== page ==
Financial Steps To Take After Bankruptcy
Asset Protection Lawyer
Bankruptcy is designed to give you a fresh start in life, but it is not an opportunity to be taken lightly. The potential impact on your credit, paired with the restrictions on when you can file again, make it absolutely critical that you make the most of your new-found financial freedom. If you are getting ready to file for bankruptcy, or have already begun the process, prepare yourself now by knowing how to make solid decisions for your financial future.
Minding Your Budget
Regardless of whether you file for Chapter 7 bankruptcy or Chapter 13 bankruptcy, you should begin budgeting now, before you ever even file. As mundane and as boring as it sounds, a budget can help ensure you know where your money is going each month, and it can help you avoid over-extending your finances. Starting the process now can help you practice this skill, and it can help you effectively prepare for a more secure financial future once the bankruptcy process is complete.
Deal with Your Non-Bankruptcy Debts
Not all debts can be included in your bankruptcy. For example, student loans are not typically included in either Chapter 7 or Chapter 13 bankruptcy. That means you will continue to be responsible for the entirety of the debt. The same applies to any delinquent child support or alimony you owe.
Prepare yourself now by devising a plan for paying off this debt. Better yet, talk to your bankruptcy lawyer and ask how you may be able to use effective asset planning strategies to pay down some of those debts that may not be included in your bankruptcy.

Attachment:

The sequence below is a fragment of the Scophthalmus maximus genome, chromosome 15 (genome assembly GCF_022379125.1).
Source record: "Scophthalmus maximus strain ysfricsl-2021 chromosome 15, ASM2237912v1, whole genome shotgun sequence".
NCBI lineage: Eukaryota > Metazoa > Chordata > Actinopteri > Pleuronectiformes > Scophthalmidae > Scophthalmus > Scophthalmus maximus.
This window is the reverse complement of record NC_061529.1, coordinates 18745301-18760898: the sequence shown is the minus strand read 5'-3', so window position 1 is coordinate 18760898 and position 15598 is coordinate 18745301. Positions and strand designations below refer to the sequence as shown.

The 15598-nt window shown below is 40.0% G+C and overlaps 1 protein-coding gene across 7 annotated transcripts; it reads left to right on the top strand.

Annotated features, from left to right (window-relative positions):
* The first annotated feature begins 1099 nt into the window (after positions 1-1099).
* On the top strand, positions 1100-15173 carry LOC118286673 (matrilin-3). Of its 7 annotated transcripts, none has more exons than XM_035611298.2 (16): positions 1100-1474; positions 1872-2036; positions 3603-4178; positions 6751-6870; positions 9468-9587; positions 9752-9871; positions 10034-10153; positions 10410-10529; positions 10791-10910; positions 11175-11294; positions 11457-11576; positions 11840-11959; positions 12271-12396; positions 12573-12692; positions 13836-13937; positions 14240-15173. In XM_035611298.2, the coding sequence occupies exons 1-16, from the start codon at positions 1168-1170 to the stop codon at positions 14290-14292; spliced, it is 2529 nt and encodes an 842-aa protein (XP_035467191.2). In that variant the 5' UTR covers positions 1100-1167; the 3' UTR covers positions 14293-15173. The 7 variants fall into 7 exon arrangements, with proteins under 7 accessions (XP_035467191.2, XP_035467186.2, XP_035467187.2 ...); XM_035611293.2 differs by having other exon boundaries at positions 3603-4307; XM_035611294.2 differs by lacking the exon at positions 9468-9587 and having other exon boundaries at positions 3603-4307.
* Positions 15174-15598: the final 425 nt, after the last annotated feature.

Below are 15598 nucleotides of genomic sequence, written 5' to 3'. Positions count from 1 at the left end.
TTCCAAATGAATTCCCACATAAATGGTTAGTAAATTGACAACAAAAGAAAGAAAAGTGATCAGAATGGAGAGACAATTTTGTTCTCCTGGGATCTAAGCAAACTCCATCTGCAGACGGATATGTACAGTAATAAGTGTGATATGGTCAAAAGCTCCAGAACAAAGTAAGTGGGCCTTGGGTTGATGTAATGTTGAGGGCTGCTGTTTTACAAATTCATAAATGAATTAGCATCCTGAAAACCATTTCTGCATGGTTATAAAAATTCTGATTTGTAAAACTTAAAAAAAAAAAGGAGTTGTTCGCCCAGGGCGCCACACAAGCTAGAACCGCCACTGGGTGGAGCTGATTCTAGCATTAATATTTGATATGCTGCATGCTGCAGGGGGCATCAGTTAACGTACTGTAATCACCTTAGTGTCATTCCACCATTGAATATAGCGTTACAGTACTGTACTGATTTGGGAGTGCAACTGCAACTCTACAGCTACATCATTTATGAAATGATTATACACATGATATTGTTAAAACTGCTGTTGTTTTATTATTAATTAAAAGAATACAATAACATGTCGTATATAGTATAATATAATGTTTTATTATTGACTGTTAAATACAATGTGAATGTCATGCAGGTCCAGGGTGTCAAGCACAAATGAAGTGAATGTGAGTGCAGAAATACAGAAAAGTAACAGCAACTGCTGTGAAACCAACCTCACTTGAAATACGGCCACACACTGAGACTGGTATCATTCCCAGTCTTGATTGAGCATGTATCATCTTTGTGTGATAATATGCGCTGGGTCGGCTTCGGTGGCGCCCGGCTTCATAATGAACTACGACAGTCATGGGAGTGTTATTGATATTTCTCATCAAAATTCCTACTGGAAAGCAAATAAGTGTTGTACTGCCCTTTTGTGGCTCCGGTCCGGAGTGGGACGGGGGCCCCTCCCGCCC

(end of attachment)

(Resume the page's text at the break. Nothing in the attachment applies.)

Cut Out Extra (and Frivolous) Expenses
Bankruptcy can humble you. It can remind you that what you consume – what you spend money on – can lead to financial ruin if you are spending more than you can afford. And that makes now the perfect time to take a careful and thoughtful look at where you spend money on a regular basis and determine if an item is truly a necessity, or if it can be removed from your life.
For example, are you still holding onto that gym membership you do not use? Would it be more cost effective to find a less expensive gym or even work out at home?
What about all those online streaming services and apps you have? Although the amount you pay each month for each may seem like only dollars, adding the total spent each month may shock you at how much these items are actually costing you.
What about those magazine and newspaper subscriptions? Are you actually reading them, or do they simply wind up in the recycling bin? Or, if you are reading them, can you save money by purchasing an online version instead?
Whatever you decide, know that you are paving the way to a better financial future by cutting away the excess.